Ms. Heather Plett from Canada has Visited our project to celebrate our 5 year anniversary.
Here is a small report of here visit.
Today was a remarkable day. I had the privilege of being a guest at the kindergarten graduation at Laker Memorial School in Kitgum District, Uganda, and it was unlike any kindergarten graduation I’ve ever experienced. It was a day-long community celebration with many speeches (including yours truly), dances, songs, a spelling bee, a brass band, gifts, and a huge feast. There was even a hilarious “make a fool of the white woman whose hips can’t move like that” dance that I may or may not show you evidence of later. I’ll share more photos and video once I have more data for uploading.
To be honest, I have been somewhat reluctant to post photos from this trip on social media, for fear of looking like the tired cliche of “do-gooder white woman who saves Africa”. Know this - Africa does not need saving and I will never come here for that. The only things I have to offer here are friendship and financial resources in support of their leadership and vision. I am here, resolutely, with humility and a learning posture, receiving, with deep gratitude, the beautiful hospitality of the people of Kitgum District. I believe in finding ways to support more equitable distribution of resources, but I do not believe in the need for western interference.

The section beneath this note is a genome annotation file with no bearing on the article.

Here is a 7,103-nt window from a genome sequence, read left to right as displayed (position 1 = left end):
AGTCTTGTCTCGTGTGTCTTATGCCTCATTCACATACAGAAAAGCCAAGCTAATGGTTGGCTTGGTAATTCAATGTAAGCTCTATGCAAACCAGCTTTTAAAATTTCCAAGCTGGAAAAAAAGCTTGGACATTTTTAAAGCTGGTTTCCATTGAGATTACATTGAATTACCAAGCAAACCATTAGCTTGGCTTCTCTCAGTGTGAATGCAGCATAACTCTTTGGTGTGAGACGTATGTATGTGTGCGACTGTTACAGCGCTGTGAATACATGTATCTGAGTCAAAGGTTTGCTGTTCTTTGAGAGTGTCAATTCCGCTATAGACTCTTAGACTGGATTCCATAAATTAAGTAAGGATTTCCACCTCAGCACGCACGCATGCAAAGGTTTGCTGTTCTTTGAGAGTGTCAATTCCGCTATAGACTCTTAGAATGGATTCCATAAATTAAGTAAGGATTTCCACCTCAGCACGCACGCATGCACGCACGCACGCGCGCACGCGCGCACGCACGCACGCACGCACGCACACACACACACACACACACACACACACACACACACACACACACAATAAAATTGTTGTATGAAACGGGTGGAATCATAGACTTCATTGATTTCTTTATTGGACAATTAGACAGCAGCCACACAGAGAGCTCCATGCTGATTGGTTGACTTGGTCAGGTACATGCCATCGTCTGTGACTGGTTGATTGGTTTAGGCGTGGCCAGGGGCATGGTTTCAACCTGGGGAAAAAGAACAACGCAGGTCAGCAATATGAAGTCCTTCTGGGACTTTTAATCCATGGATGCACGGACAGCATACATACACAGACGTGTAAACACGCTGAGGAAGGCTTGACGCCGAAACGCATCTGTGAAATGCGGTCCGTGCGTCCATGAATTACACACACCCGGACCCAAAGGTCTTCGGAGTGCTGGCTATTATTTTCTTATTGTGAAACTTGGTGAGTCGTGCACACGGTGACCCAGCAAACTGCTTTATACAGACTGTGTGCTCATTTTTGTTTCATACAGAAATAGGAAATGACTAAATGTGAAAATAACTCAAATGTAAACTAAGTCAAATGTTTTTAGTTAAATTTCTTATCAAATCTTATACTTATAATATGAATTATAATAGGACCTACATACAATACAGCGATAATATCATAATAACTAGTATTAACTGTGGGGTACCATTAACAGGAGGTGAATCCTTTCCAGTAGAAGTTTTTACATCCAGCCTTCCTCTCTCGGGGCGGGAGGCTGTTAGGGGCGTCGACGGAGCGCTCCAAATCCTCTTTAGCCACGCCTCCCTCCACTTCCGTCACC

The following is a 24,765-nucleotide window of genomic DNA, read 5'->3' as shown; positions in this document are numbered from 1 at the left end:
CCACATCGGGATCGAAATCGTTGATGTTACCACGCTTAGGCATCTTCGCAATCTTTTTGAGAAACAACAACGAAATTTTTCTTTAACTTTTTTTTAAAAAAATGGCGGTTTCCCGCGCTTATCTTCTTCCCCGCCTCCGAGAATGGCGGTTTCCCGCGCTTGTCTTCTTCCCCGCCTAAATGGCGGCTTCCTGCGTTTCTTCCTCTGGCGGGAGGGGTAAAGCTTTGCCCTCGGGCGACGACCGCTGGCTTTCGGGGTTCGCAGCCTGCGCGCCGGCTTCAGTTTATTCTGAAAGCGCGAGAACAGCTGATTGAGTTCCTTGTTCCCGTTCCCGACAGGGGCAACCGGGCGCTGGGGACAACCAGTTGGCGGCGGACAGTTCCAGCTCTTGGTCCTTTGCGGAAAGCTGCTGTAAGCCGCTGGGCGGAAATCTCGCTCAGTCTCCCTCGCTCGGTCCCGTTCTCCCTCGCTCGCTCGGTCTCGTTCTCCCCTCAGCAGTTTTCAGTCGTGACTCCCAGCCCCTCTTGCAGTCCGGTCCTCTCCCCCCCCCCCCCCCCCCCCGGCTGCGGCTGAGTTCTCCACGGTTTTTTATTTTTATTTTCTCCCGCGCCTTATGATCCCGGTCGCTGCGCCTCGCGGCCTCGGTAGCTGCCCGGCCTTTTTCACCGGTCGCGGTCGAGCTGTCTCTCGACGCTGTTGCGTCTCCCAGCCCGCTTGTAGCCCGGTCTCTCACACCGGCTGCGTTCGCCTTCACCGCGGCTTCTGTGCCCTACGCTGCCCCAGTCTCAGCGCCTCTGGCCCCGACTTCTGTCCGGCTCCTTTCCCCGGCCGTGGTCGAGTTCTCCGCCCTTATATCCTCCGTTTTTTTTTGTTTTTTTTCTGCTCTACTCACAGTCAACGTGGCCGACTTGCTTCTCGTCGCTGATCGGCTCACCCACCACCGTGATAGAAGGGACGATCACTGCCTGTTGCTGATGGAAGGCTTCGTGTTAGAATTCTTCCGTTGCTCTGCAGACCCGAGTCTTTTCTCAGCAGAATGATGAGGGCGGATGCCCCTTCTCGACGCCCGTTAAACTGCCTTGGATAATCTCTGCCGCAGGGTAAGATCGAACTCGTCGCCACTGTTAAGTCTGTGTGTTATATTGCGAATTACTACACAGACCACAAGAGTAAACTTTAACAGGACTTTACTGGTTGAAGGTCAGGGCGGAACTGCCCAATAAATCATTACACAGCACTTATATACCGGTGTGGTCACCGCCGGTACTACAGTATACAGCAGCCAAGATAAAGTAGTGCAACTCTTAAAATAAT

Nope, these hips don’t move like that. (But DAMN was it fun trying!)
Nestar, on the other hand, is a seasoned pro
Those kids though! Whew!
Even the toddler can shake it better than the white lady.
It was a privilege living in community with Nestar’s family in Kitgum District, Uganda, this week. I was well fed and cared for (even my laundry got done), and I’m happily taking home a jar full of peanut butter from their farm.
(19-11-2018) Nestar tells me that I have now had the “true African experience”. After a twelve hour journey that should have taken six, we arrived in our destination in Kampala just as the sun was rising. To say that the night was eventful would be an understatement. It included a broken-down car on the side of the road in the middle of nowhere in the pitch dark in a thunderstorm (in an area known to have roadside bandits), a lot of creative thinking and negotiating over cell phones to try to find us another solution, a long and cramped bus ride that brought us to downtown Kampala at 3 a.m., failed technology that meant that the transportation we had arranged (because taxis in Kampala in the middle of the night may not be trustworthy) had not come to meet us, two more hours of sitting in the bus (because it was safer than waiting anywhere else) waiting for a driver, and finally getting lost on the way to our host’s house. In the end, we are all safe (including the live chicken we were transporting with us), and we have an interesting story to tell.